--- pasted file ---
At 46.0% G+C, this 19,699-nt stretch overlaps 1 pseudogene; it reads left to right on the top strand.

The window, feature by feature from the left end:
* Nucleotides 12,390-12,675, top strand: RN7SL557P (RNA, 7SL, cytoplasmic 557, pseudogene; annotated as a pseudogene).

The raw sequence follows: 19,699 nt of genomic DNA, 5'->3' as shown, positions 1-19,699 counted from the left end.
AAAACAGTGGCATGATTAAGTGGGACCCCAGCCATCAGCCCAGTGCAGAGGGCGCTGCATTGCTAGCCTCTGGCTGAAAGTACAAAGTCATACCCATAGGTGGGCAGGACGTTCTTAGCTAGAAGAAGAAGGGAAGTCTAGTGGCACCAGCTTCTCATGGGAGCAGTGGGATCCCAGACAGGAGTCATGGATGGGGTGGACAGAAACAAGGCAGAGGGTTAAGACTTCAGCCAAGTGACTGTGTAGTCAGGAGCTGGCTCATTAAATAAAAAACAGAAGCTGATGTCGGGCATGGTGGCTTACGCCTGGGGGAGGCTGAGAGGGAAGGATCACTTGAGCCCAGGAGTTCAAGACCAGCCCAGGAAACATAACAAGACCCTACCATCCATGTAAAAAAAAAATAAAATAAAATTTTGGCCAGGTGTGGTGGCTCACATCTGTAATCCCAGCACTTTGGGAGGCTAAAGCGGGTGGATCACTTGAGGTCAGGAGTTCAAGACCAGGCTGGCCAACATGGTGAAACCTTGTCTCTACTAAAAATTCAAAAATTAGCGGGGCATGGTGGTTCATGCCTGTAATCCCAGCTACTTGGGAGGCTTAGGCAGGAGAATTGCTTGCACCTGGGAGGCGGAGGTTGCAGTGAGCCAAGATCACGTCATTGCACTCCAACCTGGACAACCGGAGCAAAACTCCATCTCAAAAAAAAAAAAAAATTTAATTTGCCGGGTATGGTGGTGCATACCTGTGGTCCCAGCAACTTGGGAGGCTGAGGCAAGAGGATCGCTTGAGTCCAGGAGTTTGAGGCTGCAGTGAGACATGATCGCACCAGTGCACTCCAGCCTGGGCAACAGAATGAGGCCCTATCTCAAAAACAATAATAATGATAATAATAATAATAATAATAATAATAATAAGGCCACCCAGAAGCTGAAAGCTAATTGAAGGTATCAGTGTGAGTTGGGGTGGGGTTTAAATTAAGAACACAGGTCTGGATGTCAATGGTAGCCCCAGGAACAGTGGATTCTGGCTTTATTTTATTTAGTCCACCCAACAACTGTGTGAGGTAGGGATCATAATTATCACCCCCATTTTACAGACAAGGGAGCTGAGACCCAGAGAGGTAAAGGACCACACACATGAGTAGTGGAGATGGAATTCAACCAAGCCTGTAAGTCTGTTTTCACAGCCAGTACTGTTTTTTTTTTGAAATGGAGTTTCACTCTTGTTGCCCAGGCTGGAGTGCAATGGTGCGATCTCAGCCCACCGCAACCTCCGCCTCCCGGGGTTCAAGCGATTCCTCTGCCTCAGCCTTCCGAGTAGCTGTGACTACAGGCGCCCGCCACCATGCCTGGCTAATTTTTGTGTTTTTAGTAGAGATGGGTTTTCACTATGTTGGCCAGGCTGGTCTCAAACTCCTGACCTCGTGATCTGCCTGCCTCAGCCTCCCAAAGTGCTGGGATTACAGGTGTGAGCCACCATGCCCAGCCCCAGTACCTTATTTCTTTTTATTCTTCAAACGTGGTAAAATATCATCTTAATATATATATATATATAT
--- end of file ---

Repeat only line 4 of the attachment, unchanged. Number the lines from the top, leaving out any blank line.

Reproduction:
The raw sequence follows: 19,699 nt of genomic DNA, 5'->3' as shown, positions 1-19,699 counted from the left end.